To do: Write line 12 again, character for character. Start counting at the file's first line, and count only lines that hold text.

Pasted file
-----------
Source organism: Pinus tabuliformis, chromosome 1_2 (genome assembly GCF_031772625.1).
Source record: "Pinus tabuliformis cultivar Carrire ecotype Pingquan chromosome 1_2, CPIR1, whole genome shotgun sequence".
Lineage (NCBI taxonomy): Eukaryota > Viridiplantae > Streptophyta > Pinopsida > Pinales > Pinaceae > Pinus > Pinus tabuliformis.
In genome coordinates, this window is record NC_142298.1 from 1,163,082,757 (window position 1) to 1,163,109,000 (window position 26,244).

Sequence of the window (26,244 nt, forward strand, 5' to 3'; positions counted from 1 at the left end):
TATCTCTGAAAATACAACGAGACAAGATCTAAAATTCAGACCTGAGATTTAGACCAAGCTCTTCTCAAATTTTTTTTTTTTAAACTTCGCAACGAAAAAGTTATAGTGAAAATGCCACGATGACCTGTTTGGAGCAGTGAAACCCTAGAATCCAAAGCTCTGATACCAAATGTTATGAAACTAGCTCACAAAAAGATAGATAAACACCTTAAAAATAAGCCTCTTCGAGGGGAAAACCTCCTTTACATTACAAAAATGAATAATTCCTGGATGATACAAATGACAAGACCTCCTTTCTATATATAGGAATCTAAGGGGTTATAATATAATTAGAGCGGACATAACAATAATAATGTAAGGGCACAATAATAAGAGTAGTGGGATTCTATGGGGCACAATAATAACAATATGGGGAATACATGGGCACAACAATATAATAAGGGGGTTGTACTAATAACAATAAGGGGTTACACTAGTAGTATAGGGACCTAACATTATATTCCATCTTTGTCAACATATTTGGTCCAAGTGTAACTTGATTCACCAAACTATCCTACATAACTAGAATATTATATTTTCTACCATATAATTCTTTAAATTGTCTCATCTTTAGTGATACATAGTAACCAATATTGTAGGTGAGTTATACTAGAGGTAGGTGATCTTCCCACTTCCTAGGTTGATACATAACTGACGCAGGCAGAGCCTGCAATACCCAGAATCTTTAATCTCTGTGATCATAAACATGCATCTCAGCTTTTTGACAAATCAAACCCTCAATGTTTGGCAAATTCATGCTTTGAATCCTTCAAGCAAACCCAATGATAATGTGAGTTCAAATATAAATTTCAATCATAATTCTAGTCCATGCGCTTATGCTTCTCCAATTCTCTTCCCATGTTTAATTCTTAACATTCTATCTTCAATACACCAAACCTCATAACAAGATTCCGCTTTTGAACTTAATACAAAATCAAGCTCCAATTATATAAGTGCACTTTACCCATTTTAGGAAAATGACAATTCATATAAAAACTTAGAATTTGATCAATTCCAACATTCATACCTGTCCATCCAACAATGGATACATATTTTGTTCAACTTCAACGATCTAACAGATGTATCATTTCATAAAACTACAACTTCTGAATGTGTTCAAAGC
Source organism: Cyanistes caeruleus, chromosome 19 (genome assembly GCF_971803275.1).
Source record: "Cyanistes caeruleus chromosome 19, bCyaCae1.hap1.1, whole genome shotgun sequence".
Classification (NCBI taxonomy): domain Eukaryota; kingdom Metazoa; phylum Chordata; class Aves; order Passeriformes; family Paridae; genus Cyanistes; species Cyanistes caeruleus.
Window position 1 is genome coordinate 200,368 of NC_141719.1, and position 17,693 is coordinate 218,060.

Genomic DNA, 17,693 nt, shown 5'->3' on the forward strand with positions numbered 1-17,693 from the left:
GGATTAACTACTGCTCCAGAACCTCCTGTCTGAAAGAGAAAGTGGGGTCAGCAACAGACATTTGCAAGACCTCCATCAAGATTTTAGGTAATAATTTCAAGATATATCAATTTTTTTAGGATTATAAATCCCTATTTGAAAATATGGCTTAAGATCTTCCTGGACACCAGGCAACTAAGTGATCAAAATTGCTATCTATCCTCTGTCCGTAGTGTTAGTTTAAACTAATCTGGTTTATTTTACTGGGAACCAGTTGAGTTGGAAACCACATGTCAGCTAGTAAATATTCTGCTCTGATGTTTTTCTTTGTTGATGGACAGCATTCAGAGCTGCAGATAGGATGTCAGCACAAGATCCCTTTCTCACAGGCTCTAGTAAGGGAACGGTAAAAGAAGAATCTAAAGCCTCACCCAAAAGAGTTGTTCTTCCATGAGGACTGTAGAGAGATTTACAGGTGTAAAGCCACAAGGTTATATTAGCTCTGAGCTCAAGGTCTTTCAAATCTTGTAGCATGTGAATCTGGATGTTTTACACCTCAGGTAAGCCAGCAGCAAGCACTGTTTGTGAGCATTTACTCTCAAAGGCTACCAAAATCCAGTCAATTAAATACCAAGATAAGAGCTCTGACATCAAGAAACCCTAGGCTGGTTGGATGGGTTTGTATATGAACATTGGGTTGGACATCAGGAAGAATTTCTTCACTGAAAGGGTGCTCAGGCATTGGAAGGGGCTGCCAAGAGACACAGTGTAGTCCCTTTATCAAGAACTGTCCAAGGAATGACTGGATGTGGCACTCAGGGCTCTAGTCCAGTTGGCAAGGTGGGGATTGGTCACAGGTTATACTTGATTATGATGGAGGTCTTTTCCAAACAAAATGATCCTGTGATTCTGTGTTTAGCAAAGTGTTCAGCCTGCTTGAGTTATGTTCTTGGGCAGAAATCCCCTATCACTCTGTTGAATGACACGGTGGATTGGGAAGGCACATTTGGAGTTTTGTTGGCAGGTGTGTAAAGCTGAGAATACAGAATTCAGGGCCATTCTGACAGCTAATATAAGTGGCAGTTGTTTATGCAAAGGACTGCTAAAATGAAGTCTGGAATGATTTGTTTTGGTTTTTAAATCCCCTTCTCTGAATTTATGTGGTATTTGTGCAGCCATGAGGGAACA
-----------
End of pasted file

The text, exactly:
GGATTAACTACTGCTCCAGAACCTCCTGTCTGAAAGAGAAAGTGGGGTCAGCAACAGACATTTGCAAGACCTCCATCAAGATTTTAGGTAATAATTTCAAGATATATCAATTTTTTTAGGATTATAAATCCCTATTTGAAAATATGGCTTAAGATCTTCCTGGACACCAGGCAACTAAGTGATCAAAATTGCTATCTATCCTCTGTCCGTAGTGTTAGTTTAAACTAATCTGGTTTATTTTACTGGGAACCAGTTGAGTTGGAAACCACATGTCAGCTAGTAAATATTCTGCTCTGATGTTTTTCTTTGTTGATGGACAGCATTCAGAGCTGCAGATAGGATGTCAGCACAAGATCCCTTTCTCACAGGCTCTAGTAAGGGAACGGTAAAAGAAGAATCTAAAGCCTCACCCAAAAGAGTTGTTCTTCCATGAGGACTGTAGAGAGATTTACAGGTGTAAAGCCACAAGGTTATATTAGCTCTGAGCTCAAGGTCTTTCAAATCTTGTAGCATGTGAATCTGGATGTTTTACACCTCAGGTAAGCCAGCAGCAAGCACTGTTTGTGAGCATTTACTCTCAAAGGCTACCAAAATCCAGTCAATTAAATACCAAGATAAGAGCTCTGACATCAAGAAACCCTAGGCTGGTTGGATGGGTTTGTATATGAACATTGGGTTGGACATCAGGAAGAATTTCTTCACTGAAAGGGTGCTCAGGCATTGGAAGGGGCTGCCAAGAGACACAGTGTAGTCCCTTTATCAAGAACTGTCCAAGGAATGACTGGATGTGGCACTCAGGGCTCTAGTCCAGTTGGCAAGGTGGGGATTGGTCACAGGTTATACTTGATTATGATGGAGGTCTTTTCCAAACAAAATGATCCTGTGATTCTGTGTTTAGCAAAGTGTTCAGCCTGCTTGAGTTATGTTCTTGGGCAGAAATCCCCTATCACTCTGTTGAATGACACGGTGGATTGGGAAGGCACATTTGGAGTTTTGTTGGCAGGTGTGTAAAGCTGAGAATACAGAATTCAGGGCCATTCTGACAGCTAATATAAGTGGCAGTTGTTTATGCAAAGGACTGCTAAAATGAAGTCTGGAATGATTTGTTTTGGTTTTTAAATCCCCTTCTCTGAATTTATGTGGTATTTGTGCAGCCATGAGGGAACA